• The indigenous pathogenesis and the folk logic of discrimination defined by medical folklore in Japan: focusing on the concept of Curse and Carma, 258, 61, 89, May 2020
  • Expression of Folklore in Contemporary Taiwanese Society : Folkloric Investigation of the 2010 Tainan City Council Elections, 31, 4, 32, Mar. 2017
  • Belief in Inari Deities: Analyzing the relationship between a manager's mind and the History of Textile Manufacture in Hachioji City, 54, 226, 239, 16 Mar. 2011
  • Classification of Shinto Shrines in Musashino Area: Analyzing a Shinto Shrine Archives in Early Modern Era., 2, 12, 40, 31 Mar. 2010
  • The concept of a social norm in Wakamori Tarou's folklore theory, En marge de l'histoire, 59, 38, 54, Sep. 2009
  • The folklore for putting out sorrow: focusing on Jangara Nembutsu Odori (fork dance) in Iwaki city, Fukushima Pref, The Japanese folklore review, 24, 31, 46, May 2009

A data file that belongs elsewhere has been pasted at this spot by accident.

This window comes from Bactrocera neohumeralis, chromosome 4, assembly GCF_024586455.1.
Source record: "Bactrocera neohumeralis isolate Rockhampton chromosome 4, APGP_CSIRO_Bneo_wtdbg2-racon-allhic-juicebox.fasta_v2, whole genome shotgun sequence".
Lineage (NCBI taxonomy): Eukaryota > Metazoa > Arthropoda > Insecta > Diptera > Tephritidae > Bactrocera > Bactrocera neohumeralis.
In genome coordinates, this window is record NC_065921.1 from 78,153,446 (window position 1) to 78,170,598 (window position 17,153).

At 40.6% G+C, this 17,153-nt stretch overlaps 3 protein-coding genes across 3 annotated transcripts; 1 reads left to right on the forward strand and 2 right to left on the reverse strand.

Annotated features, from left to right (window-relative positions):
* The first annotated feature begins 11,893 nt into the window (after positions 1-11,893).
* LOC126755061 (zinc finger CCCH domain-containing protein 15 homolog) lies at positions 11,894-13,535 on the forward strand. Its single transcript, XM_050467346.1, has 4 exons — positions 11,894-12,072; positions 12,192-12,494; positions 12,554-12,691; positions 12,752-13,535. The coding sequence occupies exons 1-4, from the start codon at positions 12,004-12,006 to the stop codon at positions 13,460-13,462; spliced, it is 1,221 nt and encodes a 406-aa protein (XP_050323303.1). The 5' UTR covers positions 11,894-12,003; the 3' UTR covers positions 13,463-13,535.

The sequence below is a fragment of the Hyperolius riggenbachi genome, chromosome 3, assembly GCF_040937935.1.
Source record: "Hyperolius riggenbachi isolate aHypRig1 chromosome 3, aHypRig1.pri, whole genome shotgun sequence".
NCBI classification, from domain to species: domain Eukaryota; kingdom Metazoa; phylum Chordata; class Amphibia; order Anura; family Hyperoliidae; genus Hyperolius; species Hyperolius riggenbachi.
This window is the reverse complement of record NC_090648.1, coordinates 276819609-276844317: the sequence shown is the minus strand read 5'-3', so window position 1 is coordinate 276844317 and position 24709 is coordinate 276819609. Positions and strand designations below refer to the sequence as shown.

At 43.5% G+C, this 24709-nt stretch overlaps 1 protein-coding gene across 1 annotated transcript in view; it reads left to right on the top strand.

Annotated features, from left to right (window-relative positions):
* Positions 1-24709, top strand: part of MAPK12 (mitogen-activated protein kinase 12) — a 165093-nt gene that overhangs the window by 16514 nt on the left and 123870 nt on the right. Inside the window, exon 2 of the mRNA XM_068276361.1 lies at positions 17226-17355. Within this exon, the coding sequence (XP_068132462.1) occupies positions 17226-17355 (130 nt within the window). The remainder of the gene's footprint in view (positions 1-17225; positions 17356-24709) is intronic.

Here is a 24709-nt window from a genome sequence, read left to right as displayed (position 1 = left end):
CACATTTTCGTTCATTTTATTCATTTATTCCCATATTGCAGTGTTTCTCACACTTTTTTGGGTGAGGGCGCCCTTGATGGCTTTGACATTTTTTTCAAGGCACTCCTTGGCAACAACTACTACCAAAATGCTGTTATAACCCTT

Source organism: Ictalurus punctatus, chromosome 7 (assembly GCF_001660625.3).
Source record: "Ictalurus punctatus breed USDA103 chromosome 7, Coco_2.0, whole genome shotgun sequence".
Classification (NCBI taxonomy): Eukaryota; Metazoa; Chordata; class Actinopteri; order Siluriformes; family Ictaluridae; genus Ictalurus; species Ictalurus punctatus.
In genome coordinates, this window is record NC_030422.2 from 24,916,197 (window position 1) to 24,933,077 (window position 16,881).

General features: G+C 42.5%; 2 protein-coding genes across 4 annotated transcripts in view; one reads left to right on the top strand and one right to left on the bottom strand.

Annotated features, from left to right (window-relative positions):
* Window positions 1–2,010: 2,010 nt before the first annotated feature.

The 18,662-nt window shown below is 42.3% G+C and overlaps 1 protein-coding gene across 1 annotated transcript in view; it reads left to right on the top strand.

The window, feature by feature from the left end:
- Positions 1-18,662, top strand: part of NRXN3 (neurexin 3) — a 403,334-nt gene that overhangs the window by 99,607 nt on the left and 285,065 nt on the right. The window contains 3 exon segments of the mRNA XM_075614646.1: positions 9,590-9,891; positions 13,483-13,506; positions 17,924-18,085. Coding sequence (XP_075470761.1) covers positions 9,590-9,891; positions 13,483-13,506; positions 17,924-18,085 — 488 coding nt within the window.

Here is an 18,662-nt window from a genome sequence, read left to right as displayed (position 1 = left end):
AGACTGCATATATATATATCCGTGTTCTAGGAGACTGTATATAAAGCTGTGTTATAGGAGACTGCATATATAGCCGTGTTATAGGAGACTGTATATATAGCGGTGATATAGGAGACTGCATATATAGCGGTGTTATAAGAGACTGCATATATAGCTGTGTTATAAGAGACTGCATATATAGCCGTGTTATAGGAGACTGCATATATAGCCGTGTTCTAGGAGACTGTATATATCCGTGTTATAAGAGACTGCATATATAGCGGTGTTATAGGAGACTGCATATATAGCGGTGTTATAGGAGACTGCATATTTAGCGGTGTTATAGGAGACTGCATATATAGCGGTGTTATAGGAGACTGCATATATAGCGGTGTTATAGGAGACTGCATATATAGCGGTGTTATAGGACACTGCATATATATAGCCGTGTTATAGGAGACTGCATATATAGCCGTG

• The formation of consensus in a village council, focusing on the process to form social knowledge from personal knowledge, Bulletin of the Folklore Society of Japan, 254, 25, 56, May 2008, Folkloric knowledge is transmitted from person to person, and is shared by people in a community. Therefore, it is necessary to consider the process of forming consensus. This paper discusses the council held in Kokuzo Shrine to preserve the “divine tree.” Each representative made comments giving his own personal feelings on the matter. And on occasion, their opinions differed from each other. But the head of the council made statements like “everyone wants to preserve the divine tree,” orienting the discussions in the direction of preserving the tree. Next, talks began regarding the costs to preserve the divine tree. The head of the council stated, “we will distribute water-deity amulets (suijin huda) to the communities that use our water resources [and receive donations for them].” In the history of this region, such amulets were distributed in the later period of Edo era as well. The council representatives, on the other hand, advanced the discussion on the basis of modern norms regarding water resources. Finally, the tree preservation was completed, but the plan to issue water-deity amulets was discarded. The conclusion is the following three points; (1) attendees present a variety of thoughts, but if a topic is presented as an item of tacit assent, members spontaneously submit to it. If the talk fails to advance, it is the leader who suggests this kind of item of tacit assent; (2) members attempt to find a point of agreement. According, the consensus settles down at that point, and with the passage of time, it is possible that opposing opinions may appear; (3) the council involves the intersection of logic on both the spoken and the unspoken level. Even though folkloric knowledge is composed of individual thoughts, it transmitted in coordination with the dominant thought of each period and society.